Halloween doesn’t have to be scary for your pets
As Halloween approaches, there are certainly plenty of potential auditory and visual stimuli for nervous animal companions. Not only can holiday decorations and specters of frightening costumes be potential triggers in sensitive pets, but the repetitive ringing of door bells and the coming and going of Halloween trick or treaters can also be overwhelming to some animal companions.
I find that decorating the homes early for Halloween many days to weeks before the actual holiday can help to desensitize some pets to the sights of potentially frightening images. Wearing costumes and/or masks in the quiet of the evening for a few minutes at a time may also help pets become less sensitized to these images when the actual day arrives.
For those pets who are overly sensitive to noises, sounds and door bells, it may help to start some natural calming supplements to help ease a tense nervous system. I have found the over-the-counter supplement L-theanine quite helpful here. This wonderful calming supplement has been studied throughout the world, and has been shown in many studies to significantly decrease anxiety in human patients. Doses for pets can range anywhere between 100 mg for tiny dogs and cats, up to 500 mg or higher for larger sized animals. The supplement can be repeated every 4 to 8 hours as needed during acute stressful times.
There is an excellent veterinary labeled product called Anxitane, which has as the main ingredient L-theanine. Calming flower essences such as the Bach Flower Rescue Remedy Pets with aspen and mimulus can also be quite helpful for sensitivity to loud noises and doorbells. These can be repeated as often as every 1 to 2 hours during an acute fright. The 1800PetMeds calming essences known as Be Serene also may be helpful. The herbal supplement Composure also has a nice combination of calming herbs that may help in some cases.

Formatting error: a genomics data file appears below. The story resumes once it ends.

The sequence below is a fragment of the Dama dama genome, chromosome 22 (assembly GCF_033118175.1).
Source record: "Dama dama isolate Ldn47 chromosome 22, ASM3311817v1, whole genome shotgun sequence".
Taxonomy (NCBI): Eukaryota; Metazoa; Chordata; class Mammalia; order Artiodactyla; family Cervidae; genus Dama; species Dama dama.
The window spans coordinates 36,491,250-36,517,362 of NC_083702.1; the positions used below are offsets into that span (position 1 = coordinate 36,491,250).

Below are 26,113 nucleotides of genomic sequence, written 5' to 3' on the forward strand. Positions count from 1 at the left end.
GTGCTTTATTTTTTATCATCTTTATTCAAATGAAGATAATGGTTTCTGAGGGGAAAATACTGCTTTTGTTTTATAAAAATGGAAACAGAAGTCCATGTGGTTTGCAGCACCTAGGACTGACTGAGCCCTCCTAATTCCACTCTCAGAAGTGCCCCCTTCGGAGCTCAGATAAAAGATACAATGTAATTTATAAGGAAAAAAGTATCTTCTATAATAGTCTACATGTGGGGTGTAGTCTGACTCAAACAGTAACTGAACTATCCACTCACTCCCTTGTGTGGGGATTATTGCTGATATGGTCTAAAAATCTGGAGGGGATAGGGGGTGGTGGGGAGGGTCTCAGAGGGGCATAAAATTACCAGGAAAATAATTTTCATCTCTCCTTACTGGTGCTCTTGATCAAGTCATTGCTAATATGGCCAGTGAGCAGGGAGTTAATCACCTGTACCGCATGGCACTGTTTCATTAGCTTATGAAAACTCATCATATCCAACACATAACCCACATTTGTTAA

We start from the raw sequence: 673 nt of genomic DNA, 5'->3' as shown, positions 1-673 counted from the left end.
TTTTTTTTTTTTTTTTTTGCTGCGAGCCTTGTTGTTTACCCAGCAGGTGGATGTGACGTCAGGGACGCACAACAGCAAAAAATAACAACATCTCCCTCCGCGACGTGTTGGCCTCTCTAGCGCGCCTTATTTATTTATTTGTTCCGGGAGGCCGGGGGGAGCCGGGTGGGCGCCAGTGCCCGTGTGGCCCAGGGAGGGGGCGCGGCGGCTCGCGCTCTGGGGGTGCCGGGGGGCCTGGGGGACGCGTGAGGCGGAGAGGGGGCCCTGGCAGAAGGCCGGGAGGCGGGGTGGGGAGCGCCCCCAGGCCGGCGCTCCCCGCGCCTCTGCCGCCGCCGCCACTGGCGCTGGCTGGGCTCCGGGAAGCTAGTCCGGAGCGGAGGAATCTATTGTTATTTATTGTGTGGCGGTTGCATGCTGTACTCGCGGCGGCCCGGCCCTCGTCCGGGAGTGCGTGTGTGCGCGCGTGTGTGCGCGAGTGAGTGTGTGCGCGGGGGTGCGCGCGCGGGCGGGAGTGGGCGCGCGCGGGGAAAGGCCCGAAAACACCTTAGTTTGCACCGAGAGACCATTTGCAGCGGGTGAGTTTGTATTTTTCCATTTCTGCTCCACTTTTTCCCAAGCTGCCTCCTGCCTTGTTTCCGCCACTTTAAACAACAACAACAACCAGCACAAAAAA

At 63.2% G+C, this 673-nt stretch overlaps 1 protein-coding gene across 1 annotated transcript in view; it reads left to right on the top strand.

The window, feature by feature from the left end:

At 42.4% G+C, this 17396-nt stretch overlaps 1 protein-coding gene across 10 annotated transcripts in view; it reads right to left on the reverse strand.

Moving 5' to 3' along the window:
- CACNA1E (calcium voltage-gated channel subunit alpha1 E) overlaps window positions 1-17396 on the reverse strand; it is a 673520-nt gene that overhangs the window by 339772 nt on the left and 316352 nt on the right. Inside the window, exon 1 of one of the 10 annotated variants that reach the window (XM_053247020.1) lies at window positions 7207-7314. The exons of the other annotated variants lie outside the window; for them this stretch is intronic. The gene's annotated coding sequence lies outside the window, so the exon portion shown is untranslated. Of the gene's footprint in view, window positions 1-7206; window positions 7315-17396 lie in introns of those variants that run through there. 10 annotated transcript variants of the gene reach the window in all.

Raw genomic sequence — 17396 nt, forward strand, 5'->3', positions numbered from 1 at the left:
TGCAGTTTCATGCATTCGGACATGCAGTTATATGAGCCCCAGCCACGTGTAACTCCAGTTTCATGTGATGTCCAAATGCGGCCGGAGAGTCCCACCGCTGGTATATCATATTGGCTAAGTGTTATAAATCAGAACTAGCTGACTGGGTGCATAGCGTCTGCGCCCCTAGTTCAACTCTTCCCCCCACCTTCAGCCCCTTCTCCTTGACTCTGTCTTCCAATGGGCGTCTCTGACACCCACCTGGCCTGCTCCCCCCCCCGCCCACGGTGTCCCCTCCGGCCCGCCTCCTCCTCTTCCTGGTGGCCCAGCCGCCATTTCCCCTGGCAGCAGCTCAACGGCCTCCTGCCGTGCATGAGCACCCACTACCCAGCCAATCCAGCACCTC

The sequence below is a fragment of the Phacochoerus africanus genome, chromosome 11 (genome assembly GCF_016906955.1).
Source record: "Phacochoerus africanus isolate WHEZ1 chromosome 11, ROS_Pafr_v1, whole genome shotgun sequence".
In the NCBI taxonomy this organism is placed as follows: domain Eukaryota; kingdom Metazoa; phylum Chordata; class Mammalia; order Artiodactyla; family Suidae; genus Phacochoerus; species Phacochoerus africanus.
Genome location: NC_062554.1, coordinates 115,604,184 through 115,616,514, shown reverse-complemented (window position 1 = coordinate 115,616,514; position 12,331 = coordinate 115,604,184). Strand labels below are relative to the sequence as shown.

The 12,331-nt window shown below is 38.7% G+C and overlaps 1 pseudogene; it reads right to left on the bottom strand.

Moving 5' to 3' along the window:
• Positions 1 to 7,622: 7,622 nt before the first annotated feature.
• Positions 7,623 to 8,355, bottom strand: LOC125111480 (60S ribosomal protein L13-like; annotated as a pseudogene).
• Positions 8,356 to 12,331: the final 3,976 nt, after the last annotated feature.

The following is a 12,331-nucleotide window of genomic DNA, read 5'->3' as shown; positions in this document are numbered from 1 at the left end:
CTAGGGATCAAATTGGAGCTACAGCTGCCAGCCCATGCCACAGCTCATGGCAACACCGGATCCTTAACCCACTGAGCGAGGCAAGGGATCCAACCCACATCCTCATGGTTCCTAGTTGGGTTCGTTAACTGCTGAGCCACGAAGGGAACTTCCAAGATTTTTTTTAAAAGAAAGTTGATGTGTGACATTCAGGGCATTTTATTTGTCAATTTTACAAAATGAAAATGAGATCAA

I have found certain homeopathic remedies such as aconitum in 30c potency also helpful to calm pets susceptible to acute frights. A dose of aconitum every 2 hours, up to a maximum of 3 doses can be tried the night of the Halloween holiday. Finally, if none of these measures help, some pets will benefit from low dose prescription medications such as acepromazine or alprazolam may be tried. My best advice to animal guardians is to try some of the natural suggestions in the days leading up to Halloween to see if one may work more than the other.
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